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Tuscania Survivor’s Diary - Buncrana, Ireland 1918
32ND Division, 107th Supply Train, 2nd Sanitary Squad


Originally a volunteer of the Wisconsin National Guard, Edward Lauer was a member of the 121st Field Artillery Regiment, Sanitary Detachment, of the 32nd Division.
In compliance with the telegraphic instructions from the War Department, and in accordance with the letter from the Surgeon General’s Office dated the 6th of December 1917, two Sanitary Squads, Medical Department, of the National Guard, is hereby organized for the107th Supply Train. Edward T. Lauer was transferred under orders to the 107th Supply Train, 2nd Sanitary Squad, of the 32nd Division.
10 JANUARY 1918
6:00 P.M. Left Camp McArthur, Waco, Texas. The train was the usual passenger type, with a Negro porter at the end of each coach. The train route was divided into sections; we boarded a Ferry during the crossing of the Mississippi River at Vicksburg, and proceeded by train along a Southern route to the Northern part of Florida. From there we caught a North bound train that took us through the old colonies to Hoboken, New Jersey. We departed the train in Dumont, New Jersey, and marched one and one-half miles to Camp Merritt.
15 JANUARY 1918
10:45 P.M. Arrived at Camp Merritt, New Jersey.

23 JANUARY 1918
6:00 A.M. After our brief stay at Camp Merritt, we are departing. We marched to Tenafly, New Jersey, about a mile hike on the opposite side of Dumont. When we arrived in Tenafly, we boarded a train for New York. After arriving in New York, we boarded the Ferry Chautauqua to the Cunard Docks. We then marched to Pier 54 where are names were checked, and boarded the S.S. Tuscania; a 549 ft. fast liner of the Anchor line, a branch of the Cunard Steamship Company. This ship was camouflaged in wide black and gray angled lines. A derrick loaded with barracks bags and other equipment had a mishap, and it all fell into the water.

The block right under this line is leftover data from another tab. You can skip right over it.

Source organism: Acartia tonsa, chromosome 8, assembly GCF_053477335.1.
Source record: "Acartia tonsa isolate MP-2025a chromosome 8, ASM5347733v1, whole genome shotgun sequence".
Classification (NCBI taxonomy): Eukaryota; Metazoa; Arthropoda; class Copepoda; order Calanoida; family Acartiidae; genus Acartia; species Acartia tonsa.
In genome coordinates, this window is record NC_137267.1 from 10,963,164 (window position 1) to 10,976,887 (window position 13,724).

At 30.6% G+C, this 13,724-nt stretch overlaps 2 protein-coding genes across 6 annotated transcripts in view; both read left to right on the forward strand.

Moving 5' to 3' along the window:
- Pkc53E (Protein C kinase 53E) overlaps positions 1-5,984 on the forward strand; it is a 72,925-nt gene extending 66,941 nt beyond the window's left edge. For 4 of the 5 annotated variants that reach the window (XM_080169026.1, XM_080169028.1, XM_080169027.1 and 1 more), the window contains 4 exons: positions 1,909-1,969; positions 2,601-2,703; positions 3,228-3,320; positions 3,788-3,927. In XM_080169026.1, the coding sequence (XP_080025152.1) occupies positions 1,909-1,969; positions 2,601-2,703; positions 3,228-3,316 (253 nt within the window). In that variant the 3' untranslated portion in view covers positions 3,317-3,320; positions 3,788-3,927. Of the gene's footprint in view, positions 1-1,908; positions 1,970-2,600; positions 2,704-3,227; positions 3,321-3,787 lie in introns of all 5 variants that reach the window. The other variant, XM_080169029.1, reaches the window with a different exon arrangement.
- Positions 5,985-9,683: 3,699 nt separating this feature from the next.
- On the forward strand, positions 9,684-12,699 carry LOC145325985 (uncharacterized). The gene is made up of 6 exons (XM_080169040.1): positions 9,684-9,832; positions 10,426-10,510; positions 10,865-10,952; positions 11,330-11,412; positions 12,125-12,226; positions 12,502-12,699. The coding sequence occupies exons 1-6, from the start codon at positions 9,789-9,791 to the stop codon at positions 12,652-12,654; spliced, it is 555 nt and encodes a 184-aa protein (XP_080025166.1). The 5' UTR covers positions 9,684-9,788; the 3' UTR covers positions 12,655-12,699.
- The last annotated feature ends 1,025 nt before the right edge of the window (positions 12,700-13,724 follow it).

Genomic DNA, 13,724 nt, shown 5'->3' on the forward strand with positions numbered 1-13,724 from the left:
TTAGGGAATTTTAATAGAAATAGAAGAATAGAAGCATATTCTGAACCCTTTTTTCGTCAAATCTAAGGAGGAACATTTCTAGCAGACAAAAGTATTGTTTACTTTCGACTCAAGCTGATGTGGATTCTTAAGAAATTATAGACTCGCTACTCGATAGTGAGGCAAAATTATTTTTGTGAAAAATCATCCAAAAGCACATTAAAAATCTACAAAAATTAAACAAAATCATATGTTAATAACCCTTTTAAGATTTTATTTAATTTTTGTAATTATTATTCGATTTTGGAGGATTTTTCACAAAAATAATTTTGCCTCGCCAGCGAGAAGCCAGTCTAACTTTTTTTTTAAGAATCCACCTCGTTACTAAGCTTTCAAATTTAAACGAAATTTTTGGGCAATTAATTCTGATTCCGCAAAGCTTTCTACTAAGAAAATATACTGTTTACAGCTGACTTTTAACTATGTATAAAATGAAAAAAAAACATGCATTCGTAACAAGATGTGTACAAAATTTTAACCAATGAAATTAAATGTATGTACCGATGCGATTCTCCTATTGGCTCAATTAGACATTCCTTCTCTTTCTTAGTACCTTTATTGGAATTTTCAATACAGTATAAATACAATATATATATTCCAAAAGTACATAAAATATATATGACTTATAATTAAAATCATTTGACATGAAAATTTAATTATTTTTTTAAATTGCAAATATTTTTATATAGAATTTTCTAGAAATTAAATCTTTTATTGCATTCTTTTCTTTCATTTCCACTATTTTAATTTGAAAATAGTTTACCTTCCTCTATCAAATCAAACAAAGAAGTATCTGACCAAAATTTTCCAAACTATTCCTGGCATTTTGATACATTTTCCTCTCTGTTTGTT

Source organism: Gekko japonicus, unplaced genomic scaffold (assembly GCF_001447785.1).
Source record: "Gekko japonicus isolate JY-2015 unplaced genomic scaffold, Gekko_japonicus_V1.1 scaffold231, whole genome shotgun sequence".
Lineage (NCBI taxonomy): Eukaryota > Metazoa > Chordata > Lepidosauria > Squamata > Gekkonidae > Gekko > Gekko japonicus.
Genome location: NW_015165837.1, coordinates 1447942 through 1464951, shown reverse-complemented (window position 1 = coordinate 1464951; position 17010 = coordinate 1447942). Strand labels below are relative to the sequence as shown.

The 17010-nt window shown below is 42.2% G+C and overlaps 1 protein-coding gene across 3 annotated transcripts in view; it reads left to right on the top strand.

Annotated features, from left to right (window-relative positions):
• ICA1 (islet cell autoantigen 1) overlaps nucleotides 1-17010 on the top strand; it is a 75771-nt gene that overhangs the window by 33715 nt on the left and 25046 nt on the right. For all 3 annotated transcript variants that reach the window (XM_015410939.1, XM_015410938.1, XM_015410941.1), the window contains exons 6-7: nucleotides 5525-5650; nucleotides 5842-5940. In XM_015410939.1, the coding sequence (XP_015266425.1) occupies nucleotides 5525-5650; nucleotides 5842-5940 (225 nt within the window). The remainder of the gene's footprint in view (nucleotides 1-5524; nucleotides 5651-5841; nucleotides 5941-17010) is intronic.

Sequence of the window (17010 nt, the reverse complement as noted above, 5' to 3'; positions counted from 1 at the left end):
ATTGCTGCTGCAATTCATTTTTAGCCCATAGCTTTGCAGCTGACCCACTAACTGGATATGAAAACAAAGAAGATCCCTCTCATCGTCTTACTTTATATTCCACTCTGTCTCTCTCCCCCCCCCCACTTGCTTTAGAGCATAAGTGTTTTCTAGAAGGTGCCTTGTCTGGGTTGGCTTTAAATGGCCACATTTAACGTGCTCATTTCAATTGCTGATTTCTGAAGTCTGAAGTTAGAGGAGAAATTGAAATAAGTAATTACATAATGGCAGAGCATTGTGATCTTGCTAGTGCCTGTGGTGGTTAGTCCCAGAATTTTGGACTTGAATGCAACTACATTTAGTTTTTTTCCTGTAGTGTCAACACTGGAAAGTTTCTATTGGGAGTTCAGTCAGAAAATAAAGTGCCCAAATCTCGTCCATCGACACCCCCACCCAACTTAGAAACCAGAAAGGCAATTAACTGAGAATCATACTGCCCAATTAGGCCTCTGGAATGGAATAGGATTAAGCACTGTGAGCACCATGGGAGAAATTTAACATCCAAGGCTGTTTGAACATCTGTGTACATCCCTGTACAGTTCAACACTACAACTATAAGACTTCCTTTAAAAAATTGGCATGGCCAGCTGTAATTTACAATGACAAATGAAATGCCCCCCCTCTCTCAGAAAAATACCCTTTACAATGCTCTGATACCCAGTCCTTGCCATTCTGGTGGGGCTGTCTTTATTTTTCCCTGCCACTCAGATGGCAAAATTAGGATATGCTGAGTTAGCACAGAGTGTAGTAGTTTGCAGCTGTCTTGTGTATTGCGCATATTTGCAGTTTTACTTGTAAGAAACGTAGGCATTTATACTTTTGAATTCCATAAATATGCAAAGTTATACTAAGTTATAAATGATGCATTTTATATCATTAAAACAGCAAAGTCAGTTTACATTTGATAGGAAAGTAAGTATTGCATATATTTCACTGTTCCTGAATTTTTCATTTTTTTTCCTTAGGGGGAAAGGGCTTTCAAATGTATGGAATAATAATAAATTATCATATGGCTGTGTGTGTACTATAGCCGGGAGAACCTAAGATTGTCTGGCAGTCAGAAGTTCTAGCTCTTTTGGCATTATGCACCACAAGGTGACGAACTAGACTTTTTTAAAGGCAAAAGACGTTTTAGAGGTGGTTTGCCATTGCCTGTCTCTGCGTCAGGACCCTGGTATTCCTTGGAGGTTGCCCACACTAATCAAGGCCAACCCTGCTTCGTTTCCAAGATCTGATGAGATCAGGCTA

24 JANUARY 1918
In the morning, the Tuscania’s whistle blew, and orders were given for us to go below deck, to hide the cargo of American troops from prying eyes of spies. I mentioned to my buddy Orvel N. Casper of Milwaukee, that I felt I had seen “The Goddess of Liberty” for the last time (I was very depressed that day). Orvel felt different about our departure, he felt that when the war was over, he was going to get married and have a family.
26 JANUARY 1918
We arrived in Halifax, Nova Scotia, Canada; here our ship was to join a British Convoy HX-20.

27 JANUARY 1918
Our Convoy of ships departed Halifax, across the Atlantic it was a stormy voyage all the way, with a rough sea during this time of winter. Ahead and in the center was the British Battle Cruiser Cochrane, there were fourteen ships in all, and each ship had guns aboard.

1:00 A.M. There was an awful crash, and the men rushed up on deck with lifebelts on. We must have passed over the wreck of a sunken ship; others thought it was a tidal wave as some water rushed down the stairway into our quarters. We finally returned to our bunks and slept thru the night.

I went up on deck and saw eight torpedo boat destroyers all around us, so we felt a little better and safer, as we were going into the submarine zone.

5:55 P.M. I was just going to supper when an awful crash took place and I was almost knocked to my feet, at the same moment all the lights went out and I grabbed my lifebelt, which I always had so handy at my cot. In the dark I found my way upstairs, I had to climb two stairways. I finally reached the deck safely to lifeboat 6A station, which was allocated to the Sanitary Squads. The first lifeboat (6) was not being lowered correctly; it plunged downward to the water after the ropes tore. Our boat, 6A was let down correctly, but when the crew reached the bottom, they unhooked the boat and left us with only ten men of the crew to man it.

I waited for the next lifeboat and when it reached our deck, I found it filled with the crew and a few officers, one of whom held us back with a pistol. As soon as the boat reached the water, I noticed an empty seat; I jumped up on the rail, slid down the ropes as they were leaving the side of the Tuscania. The lifeboat was about ten feet from the ship when I reached the water, so I braced my foot against the steel plate and swung into the boat with one foot pulling myself into the lifeboat, closely followed by Henry Hansen of Rhinelander, Wisconsin. Walter Kujawa went down the short rope and into the water, and we pulled him into the lifeboat. We attempted to hail a destroyer which we could see in the dark, but they failed to see us, but another one came along and helped us aboard, it was the HMS Grasshopper H17.